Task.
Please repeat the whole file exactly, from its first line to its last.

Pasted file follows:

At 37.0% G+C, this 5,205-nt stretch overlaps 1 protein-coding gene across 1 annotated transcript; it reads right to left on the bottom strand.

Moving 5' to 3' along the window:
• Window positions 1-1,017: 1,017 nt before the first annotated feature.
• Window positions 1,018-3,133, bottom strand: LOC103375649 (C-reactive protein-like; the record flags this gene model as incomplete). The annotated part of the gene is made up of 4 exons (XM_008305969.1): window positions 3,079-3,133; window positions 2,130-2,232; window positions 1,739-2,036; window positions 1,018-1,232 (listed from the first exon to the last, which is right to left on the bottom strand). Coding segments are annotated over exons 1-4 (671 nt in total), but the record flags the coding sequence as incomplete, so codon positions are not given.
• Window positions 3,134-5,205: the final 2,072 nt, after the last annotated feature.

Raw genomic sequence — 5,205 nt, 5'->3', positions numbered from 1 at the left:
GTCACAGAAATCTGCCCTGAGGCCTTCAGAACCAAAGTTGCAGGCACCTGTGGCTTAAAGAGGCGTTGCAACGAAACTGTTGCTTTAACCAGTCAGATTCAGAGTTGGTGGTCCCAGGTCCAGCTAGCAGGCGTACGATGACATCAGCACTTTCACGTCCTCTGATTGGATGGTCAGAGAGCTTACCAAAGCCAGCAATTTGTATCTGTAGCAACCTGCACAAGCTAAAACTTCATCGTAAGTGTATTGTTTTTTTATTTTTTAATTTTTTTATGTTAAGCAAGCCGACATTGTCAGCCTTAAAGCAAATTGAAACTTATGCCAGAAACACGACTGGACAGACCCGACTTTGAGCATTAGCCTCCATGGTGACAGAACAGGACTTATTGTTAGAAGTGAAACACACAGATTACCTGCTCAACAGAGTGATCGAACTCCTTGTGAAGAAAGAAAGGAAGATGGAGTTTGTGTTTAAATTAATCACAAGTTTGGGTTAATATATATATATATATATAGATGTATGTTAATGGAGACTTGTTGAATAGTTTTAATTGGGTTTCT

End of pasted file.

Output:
At 37.0% G+C, this 5,205-nt stretch overlaps 1 protein-coding gene across 1 annotated transcript; it reads right to left on the bottom strand.

Moving 5' to 3' along the window:
• Window positions 1-1,017: 1,017 nt before the first annotated feature.
• Window positions 1,018-3,133, bottom strand: LOC103375649 (C-reactive protein-like; the record flags this gene model as incomplete). The annotated part of the gene is made up of 4 exons (XM_008305969.1): window positions 3,079-3,133; window positions 2,130-2,232; window positions 1,739-2,036; window positions 1,018-1,232 (listed from the first exon to the last, which is right to left on the bottom strand). Coding segments are annotated over exons 1-4 (671 nt in total), but the record flags the coding sequence as incomplete, so codon positions are not given.
• Window positions 3,134-5,205: the final 2,072 nt, after the last annotated feature.

Raw genomic sequence — 5,205 nt, 5'->3', positions numbered from 1 at the left:
GTCACAGAAATCTGCCCTGAGGCCTTCAGAACCAAAGTTGCAGGCACCTGTGGCTTAAAGAGGCGTTGCAACGAAACTGTTGCTTTAACCAGTCAGATTCAGAGTTGGTGGTCCCAGGTCCAGCTAGCAGGCGTACGATGACATCAGCACTTTCACGTCCTCTGATTGGATGGTCAGAGAGCTTACCAAAGCCAGCAATTTGTATCTGTAGCAACCTGCACAAGCTAAAACTTCATCGTAAGTGTATTGTTTTTTTATTTTTTAATTTTTTTATGTTAAGCAAGCCGACATTGTCAGCCTTAAAGCAAATTGAAACTTATGCCAGAAACACGACTGGACAGACCCGACTTTGAGCATTAGCCTCCATGGTGACAGAACAGGACTTATTGTTAGAAGTGAAACACACAGATTACCTGCTCAACAGAGTGATCGAACTCCTTGTGAAGAAAGAAAGGAAGATGGAGTTTGTGTTTAAATTAATCACAAGTTTGGGTTAATATATATATATATATATAGATGTATGTTAATGGAGACTTGTTGAATAGTTTTAATTGGGTTTCT